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Spill At Dam Sends Oil Into River

Hotline set up to report oiled birds

Although initial reports downplayed the significance of Thursday's oil spill from The Dalles Dam, the visual evidence suggested a much bigger problem.

The oil spill caused a slick that was carried west and was clearly visible in the Columbia River as far as Bingen by Friday. By 3 a.m. on Saturday, the oil had reached the Bonneville Dam.

The spill, discovered at 8 a.m. on Jan. 15, was apparently caused by broken cooling water pipes on an electrical transformer. It first leaked onto the transformer deck and then into the building, where some of the oil escaped to the river.

"We identified the spill at 8 a.m. on the 15th," explained Matt Rabe, public affairs specialist with the U.S. Army Corps of Engineers in Portland. "Corps maintenance crews went to work immediately to capture oil behind the dam as well as to arrest the leak. The cleanup contractor was on scene that afternoon."

Army Corps of Engineers officials believe the break was caused by recent freezing weather conditions in the Columbia River Gorge.

On Monday, Rabe said there was no certain estimate yet on how many gallons of oil were released.

"We're comparing maintenance records with the amount of oil that should be in there versus the amount withdrawn from the transformers, and comparing that with the amount cleaned up," Rabe said.

Rabe added that he believes the maximum the spill could be was 5,000 gallons, but he expects it to be smaller.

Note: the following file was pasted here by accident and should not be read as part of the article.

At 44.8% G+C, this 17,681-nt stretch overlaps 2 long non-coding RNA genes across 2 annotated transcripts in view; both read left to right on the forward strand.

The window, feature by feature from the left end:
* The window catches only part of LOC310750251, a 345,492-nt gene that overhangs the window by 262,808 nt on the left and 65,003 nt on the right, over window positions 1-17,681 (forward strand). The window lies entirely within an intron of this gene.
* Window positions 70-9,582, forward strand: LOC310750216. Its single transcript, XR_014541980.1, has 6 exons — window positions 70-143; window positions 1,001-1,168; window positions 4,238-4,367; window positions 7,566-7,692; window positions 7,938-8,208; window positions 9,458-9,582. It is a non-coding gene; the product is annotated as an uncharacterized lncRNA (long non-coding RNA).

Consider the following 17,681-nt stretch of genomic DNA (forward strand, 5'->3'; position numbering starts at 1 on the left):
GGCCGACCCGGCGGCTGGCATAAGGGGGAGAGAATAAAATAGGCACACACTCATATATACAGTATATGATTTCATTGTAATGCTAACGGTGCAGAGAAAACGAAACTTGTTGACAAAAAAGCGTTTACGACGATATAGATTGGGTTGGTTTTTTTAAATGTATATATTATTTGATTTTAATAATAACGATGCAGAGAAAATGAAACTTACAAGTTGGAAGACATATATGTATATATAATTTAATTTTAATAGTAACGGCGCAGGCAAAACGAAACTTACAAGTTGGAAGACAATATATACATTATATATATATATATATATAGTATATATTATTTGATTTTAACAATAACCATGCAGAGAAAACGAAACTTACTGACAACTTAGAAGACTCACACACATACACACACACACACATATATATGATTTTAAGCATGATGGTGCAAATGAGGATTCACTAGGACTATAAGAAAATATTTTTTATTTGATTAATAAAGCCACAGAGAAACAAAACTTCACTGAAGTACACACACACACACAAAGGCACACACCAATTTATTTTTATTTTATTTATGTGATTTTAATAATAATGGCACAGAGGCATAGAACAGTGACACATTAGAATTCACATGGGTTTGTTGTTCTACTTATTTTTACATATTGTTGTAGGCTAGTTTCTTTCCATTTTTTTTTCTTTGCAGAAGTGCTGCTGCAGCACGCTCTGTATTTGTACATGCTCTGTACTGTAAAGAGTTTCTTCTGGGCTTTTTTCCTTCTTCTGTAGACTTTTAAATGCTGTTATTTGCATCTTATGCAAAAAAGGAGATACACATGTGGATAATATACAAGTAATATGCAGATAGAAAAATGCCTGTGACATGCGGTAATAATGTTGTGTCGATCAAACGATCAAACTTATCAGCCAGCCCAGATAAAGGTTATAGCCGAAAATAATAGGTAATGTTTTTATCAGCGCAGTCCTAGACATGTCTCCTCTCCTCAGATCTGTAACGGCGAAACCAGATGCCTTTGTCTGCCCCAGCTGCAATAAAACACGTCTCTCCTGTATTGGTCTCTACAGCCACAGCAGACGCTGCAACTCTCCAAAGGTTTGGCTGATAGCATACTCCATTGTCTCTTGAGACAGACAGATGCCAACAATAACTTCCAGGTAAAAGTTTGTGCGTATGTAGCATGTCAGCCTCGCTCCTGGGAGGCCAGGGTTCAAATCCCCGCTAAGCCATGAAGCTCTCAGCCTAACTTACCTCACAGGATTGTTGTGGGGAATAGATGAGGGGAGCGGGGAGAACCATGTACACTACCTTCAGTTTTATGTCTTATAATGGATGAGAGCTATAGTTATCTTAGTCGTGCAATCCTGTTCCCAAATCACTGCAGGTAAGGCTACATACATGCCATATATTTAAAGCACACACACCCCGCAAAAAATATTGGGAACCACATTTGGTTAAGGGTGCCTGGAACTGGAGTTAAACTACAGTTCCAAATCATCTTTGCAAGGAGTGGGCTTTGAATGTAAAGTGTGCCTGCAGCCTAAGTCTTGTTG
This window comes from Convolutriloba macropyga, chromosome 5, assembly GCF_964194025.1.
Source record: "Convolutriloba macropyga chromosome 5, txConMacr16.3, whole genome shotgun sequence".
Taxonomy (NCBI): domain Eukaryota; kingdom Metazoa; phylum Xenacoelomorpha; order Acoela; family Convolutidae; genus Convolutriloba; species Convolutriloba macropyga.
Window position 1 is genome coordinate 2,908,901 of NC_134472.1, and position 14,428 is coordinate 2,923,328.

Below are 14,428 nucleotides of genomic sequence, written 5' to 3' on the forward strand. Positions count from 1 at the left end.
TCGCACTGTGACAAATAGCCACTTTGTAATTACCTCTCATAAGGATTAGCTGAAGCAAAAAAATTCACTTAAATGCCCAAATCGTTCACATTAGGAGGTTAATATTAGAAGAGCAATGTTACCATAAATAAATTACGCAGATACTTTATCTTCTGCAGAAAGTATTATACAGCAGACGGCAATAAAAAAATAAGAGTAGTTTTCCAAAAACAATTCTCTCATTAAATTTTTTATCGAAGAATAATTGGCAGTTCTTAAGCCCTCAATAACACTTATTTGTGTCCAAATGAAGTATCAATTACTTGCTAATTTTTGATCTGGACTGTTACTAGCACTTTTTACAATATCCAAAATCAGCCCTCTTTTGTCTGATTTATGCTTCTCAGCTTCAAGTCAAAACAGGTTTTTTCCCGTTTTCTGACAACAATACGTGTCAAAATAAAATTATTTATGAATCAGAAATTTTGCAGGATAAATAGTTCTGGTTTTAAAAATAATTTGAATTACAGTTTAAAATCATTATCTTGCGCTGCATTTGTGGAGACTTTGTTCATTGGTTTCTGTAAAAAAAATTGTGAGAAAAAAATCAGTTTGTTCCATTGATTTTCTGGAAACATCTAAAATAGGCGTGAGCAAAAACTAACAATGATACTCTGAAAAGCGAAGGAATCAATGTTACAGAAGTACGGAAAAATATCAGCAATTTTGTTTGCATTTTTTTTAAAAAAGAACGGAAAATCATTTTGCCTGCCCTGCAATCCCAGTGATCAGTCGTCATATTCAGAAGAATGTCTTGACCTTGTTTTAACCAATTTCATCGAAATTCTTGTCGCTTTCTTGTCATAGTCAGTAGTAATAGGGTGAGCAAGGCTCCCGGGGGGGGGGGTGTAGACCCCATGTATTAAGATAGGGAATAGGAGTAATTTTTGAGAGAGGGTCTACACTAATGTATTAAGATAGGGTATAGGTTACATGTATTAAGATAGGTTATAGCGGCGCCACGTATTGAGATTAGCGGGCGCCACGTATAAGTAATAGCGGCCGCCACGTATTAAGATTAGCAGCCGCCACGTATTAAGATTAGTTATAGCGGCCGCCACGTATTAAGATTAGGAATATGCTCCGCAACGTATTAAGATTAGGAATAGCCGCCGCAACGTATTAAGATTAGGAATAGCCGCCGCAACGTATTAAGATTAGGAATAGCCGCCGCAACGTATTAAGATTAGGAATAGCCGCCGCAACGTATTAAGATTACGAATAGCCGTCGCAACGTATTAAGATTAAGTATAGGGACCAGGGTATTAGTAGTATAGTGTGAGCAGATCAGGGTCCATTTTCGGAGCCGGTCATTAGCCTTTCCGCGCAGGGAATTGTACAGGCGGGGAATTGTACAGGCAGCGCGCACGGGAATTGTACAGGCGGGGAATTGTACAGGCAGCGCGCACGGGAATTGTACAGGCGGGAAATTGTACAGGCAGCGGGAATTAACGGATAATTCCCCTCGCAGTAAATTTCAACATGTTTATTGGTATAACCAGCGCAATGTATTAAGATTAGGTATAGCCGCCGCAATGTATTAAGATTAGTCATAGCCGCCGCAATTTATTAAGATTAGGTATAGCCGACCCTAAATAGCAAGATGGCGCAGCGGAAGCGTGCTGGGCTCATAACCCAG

"I see that number coming down. How far down, I don't know," he said.

Officials at the dam first estimated that about 75 gallons of oil discharged into the river. The Corps of Engineers contacted NRC Environmental (formerly known as Foss Environmental) to spearhead the cleanup effort. NRC is headquartered in Seattle, but the team that responded to the incident at The Dalles was based in Portland.

NRC was using vacuum pumps, skimmers, absorbent material, and booms to recover oil from the river.

By Sunday, crews reported recovering more than 600 gallons of oil, and said more than 4,000 feet of boom had been deployed at the mouths of creeks and streams to capture residual oil.

Rabe conceded that the initial reports on the spill did not reflect the potential seriousness of the situation.

"We've been criticized for the `75 gallons,' but that was an early estimate based on visual inspection," Rabe explained. "As anybody knows with an event like this, numbers change quickly. We know it's larger than 75 gallons. We don't know where it will sit ultimately, but we're committed to removing as much oil as possible."

A representative of Columbia Riverkeeper (CRK), a Gorge-based environmental advocate, blasted what he characterized as the Corps' inadequate response to the spill.

"The event occurred at 8 a.m. Thursday, and many hours passed with nothing being done," said CRK's Greg deBruler. "Then they said 185 shad were killed. Only shad? This is the only fish in the river?"